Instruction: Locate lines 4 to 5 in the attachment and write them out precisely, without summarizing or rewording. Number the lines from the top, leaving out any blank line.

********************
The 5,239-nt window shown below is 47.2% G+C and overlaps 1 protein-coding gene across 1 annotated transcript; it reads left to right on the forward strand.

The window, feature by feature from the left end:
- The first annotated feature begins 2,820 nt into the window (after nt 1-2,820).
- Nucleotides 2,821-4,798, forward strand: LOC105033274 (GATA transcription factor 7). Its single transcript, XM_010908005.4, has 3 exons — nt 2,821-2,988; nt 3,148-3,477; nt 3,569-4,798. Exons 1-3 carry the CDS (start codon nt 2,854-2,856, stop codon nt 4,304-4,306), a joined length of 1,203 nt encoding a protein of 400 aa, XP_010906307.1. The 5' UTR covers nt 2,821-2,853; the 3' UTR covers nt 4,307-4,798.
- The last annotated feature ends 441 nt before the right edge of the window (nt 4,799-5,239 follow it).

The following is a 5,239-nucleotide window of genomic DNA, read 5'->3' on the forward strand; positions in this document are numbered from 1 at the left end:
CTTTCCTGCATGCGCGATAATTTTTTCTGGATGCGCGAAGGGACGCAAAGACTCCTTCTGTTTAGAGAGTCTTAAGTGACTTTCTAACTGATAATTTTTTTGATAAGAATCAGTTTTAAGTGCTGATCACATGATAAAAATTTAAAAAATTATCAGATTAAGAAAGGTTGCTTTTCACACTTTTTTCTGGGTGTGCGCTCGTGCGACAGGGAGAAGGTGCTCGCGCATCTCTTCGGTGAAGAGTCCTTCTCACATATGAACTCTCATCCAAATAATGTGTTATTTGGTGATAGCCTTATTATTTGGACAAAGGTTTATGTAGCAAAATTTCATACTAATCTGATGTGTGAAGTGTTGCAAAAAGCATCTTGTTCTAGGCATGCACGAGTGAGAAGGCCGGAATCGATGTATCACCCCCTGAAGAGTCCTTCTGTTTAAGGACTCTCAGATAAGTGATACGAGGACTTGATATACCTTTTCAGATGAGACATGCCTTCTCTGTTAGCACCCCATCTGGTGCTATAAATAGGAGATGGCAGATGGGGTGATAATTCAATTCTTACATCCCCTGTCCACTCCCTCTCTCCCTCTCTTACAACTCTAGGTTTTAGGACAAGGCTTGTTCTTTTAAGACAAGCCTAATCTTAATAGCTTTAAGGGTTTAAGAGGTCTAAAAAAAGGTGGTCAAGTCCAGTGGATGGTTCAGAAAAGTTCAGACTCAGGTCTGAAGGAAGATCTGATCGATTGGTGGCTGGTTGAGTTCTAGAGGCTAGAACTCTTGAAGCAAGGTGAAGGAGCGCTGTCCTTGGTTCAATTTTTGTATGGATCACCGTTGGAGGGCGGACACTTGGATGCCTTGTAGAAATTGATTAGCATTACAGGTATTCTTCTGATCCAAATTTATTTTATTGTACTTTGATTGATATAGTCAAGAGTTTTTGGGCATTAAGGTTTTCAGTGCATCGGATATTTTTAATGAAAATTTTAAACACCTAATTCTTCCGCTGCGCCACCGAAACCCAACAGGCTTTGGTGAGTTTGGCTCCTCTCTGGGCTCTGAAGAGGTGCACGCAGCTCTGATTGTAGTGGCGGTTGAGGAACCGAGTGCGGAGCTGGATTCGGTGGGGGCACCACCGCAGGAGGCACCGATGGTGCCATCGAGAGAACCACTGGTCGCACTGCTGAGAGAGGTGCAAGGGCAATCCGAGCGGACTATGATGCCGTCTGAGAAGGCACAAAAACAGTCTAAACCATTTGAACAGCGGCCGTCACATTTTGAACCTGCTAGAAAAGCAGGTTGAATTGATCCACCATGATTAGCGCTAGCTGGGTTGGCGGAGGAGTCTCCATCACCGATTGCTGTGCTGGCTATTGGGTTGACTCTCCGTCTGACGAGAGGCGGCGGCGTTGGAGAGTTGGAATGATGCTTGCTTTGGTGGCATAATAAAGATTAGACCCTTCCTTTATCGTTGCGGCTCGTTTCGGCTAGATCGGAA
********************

- Nucleotides 2,821-4,798, forward strand: LOC105033274 (GATA transcription factor 7). Its single transcript, XM_010908005.4, has 3 exons — nt 2,821-2,988; nt 3,148-3,477; nt 3,569-4,798. Exons 1-3 carry the CDS (start codon nt 2,854-2,856, stop codon nt 4,304-4,306), a joined length of 1,203 nt encoding a protein of 400 aa, XP_010906307.1. The 5' UTR covers nt 2,821-2,853; the 3' UTR covers nt 4,307-4,798.
- The last annotated feature ends 441 nt before the right edge of the window (nt 4,799-5,239 follow it).